“Utilities are an absolutely critical partner. It sounds cliché, but delivering power in a reliable and timely manner is absolutely essential to industrial growth. Without Henry County REMC and Hoosier Energy’s electrical buildout of our industrial development site, we wouldn’t be able to attract global companies,” Murphy said.

Elsewhere in the county, other advanced manufacturers that support the agribusiness supply chain are expanding, from fork lift operators to hops producers.

Crown Equipment Corp., a global lift truck manufacturer based in Ohio, announced in March the privately held U.S. company was adding 300 jobs nationwide as demand for supply chain equipment, technologies and services in material handling operations continued to ramp up. Crown, which recently was named to the Food Logistics 2020 FL100+ Top Software and Technology Providers list for the eighth consecutive year, employs 300 at its New Castle, Ind. plant.

Crazy Horse Hops Farm in Knightstown, which started as a fledgling hobby in 2015, is now the state’s largest hops farm, expanding from 25 acres to more than 100. The farm is completing a processing and warehouse complex that will allow them to not only handle their own crop, but also process hops for other growers on a contract basis.

Holic Foods in Middletown, Indiana, has grown steadily since owners Frances and Tonio Torres began production of their clean label, all-natural sauces, dips and condiments in 2019. The company’s facility adheres to Safe Quality Food (SQF) Institute Level 2 certification standards, allowing Holic Foods to handle acidified and high-acid food products, the only facility of its kind in Indiana.

Business partnerships with the New Castle area career center and nearby Ivy Tech ensure a skilled workforce. In addition, the New Castle-Henry County Economic Development Corporation offers a revolving loan fund to help small businesses start successfully. The office also partners with the East Central Indiana Small Business Development Center, which mentors new business owners on training and education, funding and business resilience, as well as providing information about employment and human resources.

“Collaborative partnerships drive community success,” Murphy said. “Many area companies are hiring, the housing market is bustling and businesses are looking to relocate here. Things are happening in Henry County.”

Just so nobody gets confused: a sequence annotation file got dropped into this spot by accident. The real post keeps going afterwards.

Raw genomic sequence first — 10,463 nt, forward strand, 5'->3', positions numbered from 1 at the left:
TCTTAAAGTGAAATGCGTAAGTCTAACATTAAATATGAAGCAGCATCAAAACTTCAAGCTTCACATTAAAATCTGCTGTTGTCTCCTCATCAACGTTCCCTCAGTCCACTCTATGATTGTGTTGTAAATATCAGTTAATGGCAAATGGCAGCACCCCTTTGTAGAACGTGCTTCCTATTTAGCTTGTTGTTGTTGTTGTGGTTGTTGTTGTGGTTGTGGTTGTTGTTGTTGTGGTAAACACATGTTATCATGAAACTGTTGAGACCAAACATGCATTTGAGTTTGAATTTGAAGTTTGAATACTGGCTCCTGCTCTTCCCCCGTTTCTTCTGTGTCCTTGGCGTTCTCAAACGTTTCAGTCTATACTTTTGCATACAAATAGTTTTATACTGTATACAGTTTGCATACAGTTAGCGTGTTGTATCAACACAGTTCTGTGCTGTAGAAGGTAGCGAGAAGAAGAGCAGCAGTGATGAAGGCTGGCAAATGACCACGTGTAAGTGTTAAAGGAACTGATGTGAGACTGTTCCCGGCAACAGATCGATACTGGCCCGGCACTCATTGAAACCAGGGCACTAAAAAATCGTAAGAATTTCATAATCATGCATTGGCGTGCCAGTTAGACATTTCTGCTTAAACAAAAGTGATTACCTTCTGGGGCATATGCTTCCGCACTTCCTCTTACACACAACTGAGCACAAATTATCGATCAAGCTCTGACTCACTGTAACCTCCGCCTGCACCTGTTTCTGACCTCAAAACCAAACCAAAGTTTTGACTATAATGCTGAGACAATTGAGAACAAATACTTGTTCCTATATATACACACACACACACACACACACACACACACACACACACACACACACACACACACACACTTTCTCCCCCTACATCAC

[This section was written by Mary Lynn Beaver.]


When thinking of Kentucky’s food and beverage industry, images of bourbon and fried chicken might come to mind. But this booming sector includes so much more, and it’s spurred billions of dollars of investment in the state over the past few years.

Complementing this growth is the state’s burgeoning agritech industry, which seeks to improve efficiencies in agriculture using Kentucky’s prowess in advanced manufacturing. With a growing number of businesses with a broad range of specialties expanding throughout the state, Kentucky’s food, beverage and agritech sector is helping to power the commonwealth’s strong economic momentum.

In May, Kentucky Gov. Andy Beshear helped cut the ribbon at Log Still Distillery’s new tasting room in Nelson County, Kentucky, about 50 miles east of Louisville. (Photo: Kentucky Cabinet for Economic Development)

Kentucky’s iconic bourbon industry—a mainstay of the state’s food and beverage sector—continues to thrive. In April, as part of a project to revive a historic site in Nelson County about 50 miles east of Louisville, startup Log Still Distillery announced plans to create 126 full-time jobs with a $24 million Phase 2 investment as the company opens Dant Crossing, a 300-acre campus with amenities including a tasting room, amphitheater, restaurant, train depot and event/conference center, visitor center, museum and gift shop in the coming years.

While bourbon’s international appeal continues to rocket, Kentucky’s agritech, food and beverage companies run the gamut. AppHarvest, a Kentucky-based startup in the controlled-environment agritech industry, broke ground in June on its fourth and fifth large-scale, high-tech greenhouses. AppHarvest’s second indoor farm—its leafy green facility in Berea—is approximately 40 percent complete, and its third, a tomato facility in Richmond, Kentucky, is more than 30 percent complete. The company’s flagship farm—a $100 million, 300-job greenhouse in Morehead, Kentucky—sold 8.6 million pounds of tomatoes in the second quarter of 2021.

Agritech also includes paper and paperboard recyclers and container producers, including Canada-based Kruger Packaging. In May, Gov. Beshear and the company’s leaders announced a $114.2 million state-of-the-art packaging manufacturing operation in Elizabethtown, Kentucky, a project that will create at least 150 quality jobs in the coming years. The new 400,000-square-foot facility to be located at T.J. Patterson Industrial Park in Elizabethtown represents the company’s first corrugated box plant in the U.S.

In the same category, Gov. Beshear in August announced one of Kentucky’s most substantial projects to date in 2021, as he helped unveil Pratt Paper LLC’s plans to construct a $400 million paper mill in the northwestern city of Henderson. The project, which will create 321 well-paying jobs for Kentuckians over the next five years, will manufacture 100% recycled products. Pratt also plans a 700,000-square-foot plant to produce corrugated sheet and boxes, including pizza boxes and packaging for major distributors and big box stores, using paper sourced from the new paper mill.